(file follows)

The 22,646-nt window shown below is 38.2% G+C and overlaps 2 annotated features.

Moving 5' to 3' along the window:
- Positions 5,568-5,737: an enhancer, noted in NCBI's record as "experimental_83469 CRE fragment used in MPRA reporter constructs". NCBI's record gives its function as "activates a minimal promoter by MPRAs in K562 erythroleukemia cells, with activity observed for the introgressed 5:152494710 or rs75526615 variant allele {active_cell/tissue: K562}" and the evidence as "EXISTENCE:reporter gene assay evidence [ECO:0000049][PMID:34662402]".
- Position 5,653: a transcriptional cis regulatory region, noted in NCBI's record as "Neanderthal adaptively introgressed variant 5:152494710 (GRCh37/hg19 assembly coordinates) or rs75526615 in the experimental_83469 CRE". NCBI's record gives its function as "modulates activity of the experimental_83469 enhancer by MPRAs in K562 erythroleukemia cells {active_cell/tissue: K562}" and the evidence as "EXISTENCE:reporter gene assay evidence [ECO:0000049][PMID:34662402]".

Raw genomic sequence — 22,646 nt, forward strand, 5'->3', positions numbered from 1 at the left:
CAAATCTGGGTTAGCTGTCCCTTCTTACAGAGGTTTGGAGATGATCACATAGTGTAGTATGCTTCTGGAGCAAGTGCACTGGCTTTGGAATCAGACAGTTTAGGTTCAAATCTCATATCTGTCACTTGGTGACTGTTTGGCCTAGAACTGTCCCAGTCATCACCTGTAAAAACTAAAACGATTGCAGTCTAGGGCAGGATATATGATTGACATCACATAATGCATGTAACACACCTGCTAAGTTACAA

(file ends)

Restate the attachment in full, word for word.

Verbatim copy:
The 22,646-nt window shown below is 38.2% G+C and overlaps 2 annotated features.

Moving 5' to 3' along the window:
- Positions 5,568-5,737: an enhancer, noted in NCBI's record as "experimental_83469 CRE fragment used in MPRA reporter constructs". NCBI's record gives its function as "activates a minimal promoter by MPRAs in K562 erythroleukemia cells, with activity observed for the introgressed 5:152494710 or rs75526615 variant allele {active_cell/tissue: K562}" and the evidence as "EXISTENCE:reporter gene assay evidence [ECO:0000049][PMID:34662402]".
- Position 5,653: a transcriptional cis regulatory region, noted in NCBI's record as "Neanderthal adaptively introgressed variant 5:152494710 (GRCh37/hg19 assembly coordinates) or rs75526615 in the experimental_83469 CRE". NCBI's record gives its function as "modulates activity of the experimental_83469 enhancer by MPRAs in K562 erythroleukemia cells {active_cell/tissue: K562}" and the evidence as "EXISTENCE:reporter gene assay evidence [ECO:0000049][PMID:34662402]".

Raw genomic sequence — 22,646 nt, forward strand, 5'->3', positions numbered from 1 at the left:
CAAATCTGGGTTAGCTGTCCCTTCTTACAGAGGTTTGGAGATGATCACATAGTGTAGTATGCTTCTGGAGCAAGTGCACTGGCTTTGGAATCAGACAGTTTAGGTTCAAATCTCATATCTGTCACTTGGTGACTGTTTGGCCTAGAACTGTCCCAGTCATCACCTGTAAAAACTAAAACGATTGCAGTCTAGGGCAGGATATATGATTGACATCACATAATGCATGTAACACACCTGCTAAGTTACAA